The Obama administration will tow the “cash for clunkers” program to the junkyard Monday, closing the book on the $3 billion program that convinced hundreds of thousands of anxious consumers to buy new cars.
The program is considered one of the most successful pieces of President Barack Obama’s economic stimulus plan, and traffic in dealer showrooms is likely to be heavy leading up to Monday’s deadline.
“One thing is certain — it motivated hundreds of thousands of consumers to buy new vehicles,” said Jack Nerad, executive editorial director at Kelley Blue Book, which tracks car sales. “Whether it boosts the overall economy for any length of time remains to be seen, but it does demonstrate that a direct stimulus to consumers can quickly generate substantial economic activity.”
JD Power and Associates estimates retail auto sales will top 1 million in August, the first monthly increase since June 2007, largely as a result of “cash for clunkers.” And IHS Global Insight, a consulting firm that tracks the economy, expects overall U.S. retail sales will show a 2.2 percent gain this quarter because of higher car and truck sales.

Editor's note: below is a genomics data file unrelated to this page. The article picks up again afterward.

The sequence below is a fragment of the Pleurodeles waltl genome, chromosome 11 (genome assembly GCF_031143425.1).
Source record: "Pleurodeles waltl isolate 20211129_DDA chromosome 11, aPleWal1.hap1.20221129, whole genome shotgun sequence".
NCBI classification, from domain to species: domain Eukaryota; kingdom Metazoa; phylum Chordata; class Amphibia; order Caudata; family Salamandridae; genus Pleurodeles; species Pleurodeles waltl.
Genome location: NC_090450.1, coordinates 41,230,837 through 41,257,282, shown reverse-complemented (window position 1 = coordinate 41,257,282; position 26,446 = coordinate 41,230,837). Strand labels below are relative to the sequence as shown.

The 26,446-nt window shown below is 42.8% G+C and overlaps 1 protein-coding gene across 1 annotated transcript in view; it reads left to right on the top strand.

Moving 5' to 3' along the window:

Vehicle demand has been so strong that automakers including General Motors Co., Ford Motor Co. and Chrysler Group LLC boosted production.
U.S. Transportation Secretary Ray LaHood said Thursday the cutoff day for the clunkers program was determined by using conservative sales estimates to ensure that there is enough incentive money left to cover the expected final sales rush.